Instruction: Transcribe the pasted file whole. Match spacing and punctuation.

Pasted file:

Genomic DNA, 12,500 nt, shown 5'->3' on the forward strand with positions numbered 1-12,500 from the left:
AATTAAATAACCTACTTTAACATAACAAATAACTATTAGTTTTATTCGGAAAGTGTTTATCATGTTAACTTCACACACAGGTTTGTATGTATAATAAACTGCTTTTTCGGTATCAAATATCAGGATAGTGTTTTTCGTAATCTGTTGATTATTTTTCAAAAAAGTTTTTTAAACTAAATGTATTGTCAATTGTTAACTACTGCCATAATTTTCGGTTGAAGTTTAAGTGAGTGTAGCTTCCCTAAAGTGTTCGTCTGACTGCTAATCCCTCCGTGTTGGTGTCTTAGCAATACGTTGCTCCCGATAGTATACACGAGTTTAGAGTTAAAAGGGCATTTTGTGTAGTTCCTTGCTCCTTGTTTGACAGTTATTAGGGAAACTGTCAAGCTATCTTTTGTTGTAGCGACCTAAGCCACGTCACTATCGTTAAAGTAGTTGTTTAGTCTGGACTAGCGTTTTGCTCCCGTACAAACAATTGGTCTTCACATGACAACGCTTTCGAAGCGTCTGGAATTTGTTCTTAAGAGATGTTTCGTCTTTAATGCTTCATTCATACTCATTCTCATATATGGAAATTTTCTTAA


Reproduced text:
Genomic DNA, 12,500 nt, shown 5'->3' on the forward strand with positions numbered 1-12,500 from the left:
AATTAAATAACCTACTTTAACATAACAAATAACTATTAGTTTTATTCGGAAAGTGTTTATCATGTTAACTTCACACACAGGTTTGTATGTATAATAAACTGCTTTTTCGGTATCAAATATCAGGATAGTGTTTTTCGTAATCTGTTGATTATTTTTCAAAAAAGTTTTTTAAACTAAATGTATTGTCAATTGTTAACTACTGCCATAATTTTCGGTTGAAGTTTAAGTGAGTGTAGCTTCCCTAAAGTGTTCGTCTGACTGCTAATCCCTCCGTGTTGGTGTCTTAGCAATACGTTGCTCCCGATAGTATACACGAGTTTAGAGTTAAAAGGGCATTTTGTGTAGTTCCTTGCTCCTTGTTTGACAGTTATTAGGGAAACTGTCAAGCTATCTTTTGTTGTAGCGACCTAAGCCACGTCACTATCGTTAAAGTAGTTGTTTAGTCTGGACTAGCGTTTTGCTCCCGTACAAACAATTGGTCTTCACATGACAACGCTTTCGAAGCGTCTGGAATTTGTTCTTAAGAGATGTTTCGTCTTTAATGCTTCATTCATACTCATTCTCATATATGGAAATTTTCTTAA